A 23-year-old banner last used in protest against the poll tax, was dusted down and on display by Dundee Fintry fighters.
Said Albert Mitchell: ‘I’ve got a two bedroom house. My benefit of £141 will be reduced by £41 a fortnight. By the time I pay things like my gas and electricity I’m left with £10 a week to live on.’ Colleague Michael MacGregor, who brought the banner out of his cupboard, said: ‘We have the same threat of evictions and bailiffs now as we had in the days of the poll tax.’
Another marcher, called Sarah, of the West of Scotland Anti-bedroom Tax Federation said: ‘There are an awful lot of people worried about the consequences of this terrible tax. A separated couple with joint custody and where the woman receives the child benefit, will find that the man will be penalised for having a bedroom for his own child.’
Fighter Margaret Jaconelli, who was evicted from her East End property because it was in the way of Commonwealth Games development and who wouldn’t accept £30,000 compensation for her home of more than 20 years, was also on the march. ‘This bedroom tax will mean that people will be evicted – just like me. I’m still fighting for justice two years on and haven’t received one penny of compensation.’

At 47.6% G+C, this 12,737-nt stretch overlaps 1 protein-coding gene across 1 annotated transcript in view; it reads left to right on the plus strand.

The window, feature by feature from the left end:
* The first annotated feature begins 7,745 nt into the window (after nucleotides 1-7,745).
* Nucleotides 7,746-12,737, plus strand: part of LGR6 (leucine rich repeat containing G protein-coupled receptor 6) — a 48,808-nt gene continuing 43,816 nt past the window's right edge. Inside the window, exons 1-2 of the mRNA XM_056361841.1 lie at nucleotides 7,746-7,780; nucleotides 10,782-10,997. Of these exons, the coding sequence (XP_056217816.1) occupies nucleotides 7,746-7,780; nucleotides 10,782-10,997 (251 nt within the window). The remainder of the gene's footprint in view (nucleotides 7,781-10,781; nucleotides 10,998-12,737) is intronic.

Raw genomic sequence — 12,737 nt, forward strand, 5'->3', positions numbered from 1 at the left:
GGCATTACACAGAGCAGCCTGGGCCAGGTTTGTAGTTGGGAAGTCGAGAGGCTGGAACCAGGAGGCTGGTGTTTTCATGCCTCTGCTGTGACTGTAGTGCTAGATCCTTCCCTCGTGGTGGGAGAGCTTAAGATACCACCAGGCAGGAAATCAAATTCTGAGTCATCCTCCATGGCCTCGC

Mum Sharon with her two-year-old, was protesting on behalf of a friend who also has a two-year-old. ‘My friend has the wee one and a 14 year old. The two children will have to share one bedroom. Their dad, who is in a new relationship, will have to move into a one bedroom place from his present two bedroom house. He’ll need to sleep on the sofa when his kids come to stay. But where is his new partner expected to sleep? Families aren’t static today and there is no thought given to that.’
Another woman in the crowd told this website’s reporter: ‘I’m not paying the bedroom tax. I’ll put the money by and hope that stops them evicting me. But I’m not paying it.’
Supporters were urged to turn out ‘in your hundreds’ at every local council chambers and Housing Association headquarters on Wednesday 10 April. ‘Give them holy hell,’ said the speaker. ‘Tell them in no uncertain terms we say ‘Axe the bedroom Tax’ and ‘NO’ to evictions.’